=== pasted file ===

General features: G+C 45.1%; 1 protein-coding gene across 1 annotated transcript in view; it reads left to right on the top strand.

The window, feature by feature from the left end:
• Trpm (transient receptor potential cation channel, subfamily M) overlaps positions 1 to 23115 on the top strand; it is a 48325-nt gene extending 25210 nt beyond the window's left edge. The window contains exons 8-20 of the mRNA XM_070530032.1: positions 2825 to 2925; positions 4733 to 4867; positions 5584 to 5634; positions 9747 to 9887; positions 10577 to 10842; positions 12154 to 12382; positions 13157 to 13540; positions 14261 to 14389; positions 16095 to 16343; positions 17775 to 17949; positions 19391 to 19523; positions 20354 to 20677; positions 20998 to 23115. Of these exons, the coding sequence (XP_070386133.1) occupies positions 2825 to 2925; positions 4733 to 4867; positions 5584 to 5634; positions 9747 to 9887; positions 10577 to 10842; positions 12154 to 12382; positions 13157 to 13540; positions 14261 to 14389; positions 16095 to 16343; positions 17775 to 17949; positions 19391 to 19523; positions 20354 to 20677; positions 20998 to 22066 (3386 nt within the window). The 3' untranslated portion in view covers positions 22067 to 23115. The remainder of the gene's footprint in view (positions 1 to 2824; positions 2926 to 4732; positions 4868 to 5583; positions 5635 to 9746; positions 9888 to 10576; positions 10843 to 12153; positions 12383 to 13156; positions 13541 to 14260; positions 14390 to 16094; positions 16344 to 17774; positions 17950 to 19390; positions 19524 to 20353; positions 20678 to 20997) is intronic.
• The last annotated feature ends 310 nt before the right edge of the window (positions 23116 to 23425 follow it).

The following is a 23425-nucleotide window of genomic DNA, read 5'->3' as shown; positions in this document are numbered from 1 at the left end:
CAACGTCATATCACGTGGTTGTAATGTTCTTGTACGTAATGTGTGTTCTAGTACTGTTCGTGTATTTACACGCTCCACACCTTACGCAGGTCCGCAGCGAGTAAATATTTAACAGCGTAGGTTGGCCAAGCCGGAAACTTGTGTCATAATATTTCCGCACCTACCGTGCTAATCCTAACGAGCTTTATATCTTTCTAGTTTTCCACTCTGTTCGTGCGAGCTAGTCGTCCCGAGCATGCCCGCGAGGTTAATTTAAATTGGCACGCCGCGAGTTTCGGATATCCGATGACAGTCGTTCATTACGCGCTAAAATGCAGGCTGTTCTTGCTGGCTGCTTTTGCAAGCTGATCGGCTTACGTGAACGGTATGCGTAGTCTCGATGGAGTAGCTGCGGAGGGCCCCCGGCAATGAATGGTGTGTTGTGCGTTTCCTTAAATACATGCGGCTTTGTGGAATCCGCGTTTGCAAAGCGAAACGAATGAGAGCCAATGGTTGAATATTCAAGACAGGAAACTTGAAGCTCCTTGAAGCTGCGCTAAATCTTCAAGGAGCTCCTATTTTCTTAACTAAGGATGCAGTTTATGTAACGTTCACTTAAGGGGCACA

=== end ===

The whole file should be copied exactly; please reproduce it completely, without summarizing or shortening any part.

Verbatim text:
General features: G+C 45.1%; 1 protein-coding gene across 1 annotated transcript in view; it reads left to right on the top strand.

The window, feature by feature from the left end:
• Trpm (transient receptor potential cation channel, subfamily M) overlaps positions 1 to 23115 on the top strand; it is a 48325-nt gene extending 25210 nt beyond the window's left edge. The window contains exons 8-20 of the mRNA XM_070530032.1: positions 2825 to 2925; positions 4733 to 4867; positions 5584 to 5634; positions 9747 to 9887; positions 10577 to 10842; positions 12154 to 12382; positions 13157 to 13540; positions 14261 to 14389; positions 16095 to 16343; positions 17775 to 17949; positions 19391 to 19523; positions 20354 to 20677; positions 20998 to 23115. Of these exons, the coding sequence (XP_070386133.1) occupies positions 2825 to 2925; positions 4733 to 4867; positions 5584 to 5634; positions 9747 to 9887; positions 10577 to 10842; positions 12154 to 12382; positions 13157 to 13540; positions 14261 to 14389; positions 16095 to 16343; positions 17775 to 17949; positions 19391 to 19523; positions 20354 to 20677; positions 20998 to 22066 (3386 nt within the window). The 3' untranslated portion in view covers positions 22067 to 23115. The remainder of the gene's footprint in view (positions 1 to 2824; positions 2926 to 4732; positions 4868 to 5583; positions 5635 to 9746; positions 9888 to 10576; positions 10843 to 12153; positions 12383 to 13156; positions 13541 to 14260; positions 14390 to 16094; positions 16344 to 17774; positions 17950 to 19390; positions 19524 to 20353; positions 20678 to 20997) is intronic.
• The last annotated feature ends 310 nt before the right edge of the window (positions 23116 to 23425 follow it).

The following is a 23425-nucleotide window of genomic DNA, read 5'->3' as shown; positions in this document are numbered from 1 at the left end:
CAACGTCATATCACGTGGTTGTAATGTTCTTGTACGTAATGTGTGTTCTAGTACTGTTCGTGTATTTACACGCTCCACACCTTACGCAGGTCCGCAGCGAGTAAATATTTAACAGCGTAGGTTGGCCAAGCCGGAAACTTGTGTCATAATATTTCCGCACCTACCGTGCTAATCCTAACGAGCTTTATATCTTTCTAGTTTTCCACTCTGTTCGTGCGAGCTAGTCGTCCCGAGCATGCCCGCGAGGTTAATTTAAATTGGCACGCCGCGAGTTTCGGATATCCGATGACAGTCGTTCATTACGCGCTAAAATGCAGGCTGTTCTTGCTGGCTGCTTTTGCAAGCTGATCGGCTTACGTGAACGGTATGCGTAGTCTCGATGGAGTAGCTGCGGAGGGCCCCCGGCAATGAATGGTGTGTTGTGCGTTTCCTTAAATACATGCGGCTTTGTGGAATCCGCGTTTGCAAAGCGAAACGAATGAGAGCCAATGGTTGAATATTCAAGACAGGAAACTTGAAGCTCCTTGAAGCTGCGCTAAATCTTCAAGGAGCTCCTATTTTCTTAACTAAGGATGCAGTTTATGTAACGTTCACTTAAGGGGCACA